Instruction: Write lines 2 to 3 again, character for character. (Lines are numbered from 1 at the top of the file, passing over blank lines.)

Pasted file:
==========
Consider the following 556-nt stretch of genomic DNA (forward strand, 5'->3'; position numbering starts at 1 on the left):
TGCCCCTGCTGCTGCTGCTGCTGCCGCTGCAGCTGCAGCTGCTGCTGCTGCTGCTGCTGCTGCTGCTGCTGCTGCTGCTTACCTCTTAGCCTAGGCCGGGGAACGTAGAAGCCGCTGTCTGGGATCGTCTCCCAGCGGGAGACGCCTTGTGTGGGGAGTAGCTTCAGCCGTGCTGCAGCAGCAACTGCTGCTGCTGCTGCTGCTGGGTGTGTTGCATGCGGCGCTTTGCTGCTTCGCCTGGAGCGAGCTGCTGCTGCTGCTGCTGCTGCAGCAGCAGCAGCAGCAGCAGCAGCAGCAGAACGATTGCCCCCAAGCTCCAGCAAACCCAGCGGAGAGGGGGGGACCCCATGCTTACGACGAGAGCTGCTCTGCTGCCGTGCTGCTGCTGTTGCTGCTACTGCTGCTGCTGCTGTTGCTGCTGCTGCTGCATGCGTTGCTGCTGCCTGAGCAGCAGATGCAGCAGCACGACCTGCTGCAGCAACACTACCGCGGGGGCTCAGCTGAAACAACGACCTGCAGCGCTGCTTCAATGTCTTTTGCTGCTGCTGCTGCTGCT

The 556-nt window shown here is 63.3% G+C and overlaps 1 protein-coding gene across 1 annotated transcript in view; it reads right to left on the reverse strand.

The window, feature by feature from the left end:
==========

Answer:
TGCCCCTGCTGCTGCTGCTGCTGCCGCTGCAGCTGCAGCTGCTGCTGCTGCTGCTGCTGCTGCTGCTGCTGCTGCTGCTTACCTCTTAGCCTAGGCCGGGGAACGTAGAAGCCGCTGTCTGGGATCGTCTCCCAGCGGGAGACGCCTTGTGTGGGGAGTAGCTTCAGCCGTGCTGCAGCAGCAACTGCTGCTGCTGCTGCTGCTGGGTGTGTTGCATGCGGCGCTTTGCTGCTTCGCCTGGAGCGAGCTGCTGCTGCTGCTGCTGCTGCAGCAGCAGCAGCAGCAGCAGCAGCAGCAGAACGATTGCCCCCAAGCTCCAGCAAACCCAGCGGAGAGGGGGGGACCCCATGCTTACGACGAGAGCTGCTCTGCTGCCGTGCTGCTGCTGTTGCTGCTACTGCTGCTGCTGCTGTTGCTGCTGCTGCTGCATGCGTTGCTGCTGCCTGAGCAGCAGATGCAGCAGCACGACCTGCTGCAGCAACACTACCGCGGGGGCTCAGCTGAAACAACGACCTGCAGCGCTGCTTCAATGTCTTTTGCTGCTGCTGCTGCTGCT

The 556-nt window shown here is 63.3% G+C and overlaps 1 protein-coding gene across 1 annotated transcript in view; it reads right to left on the reverse strand.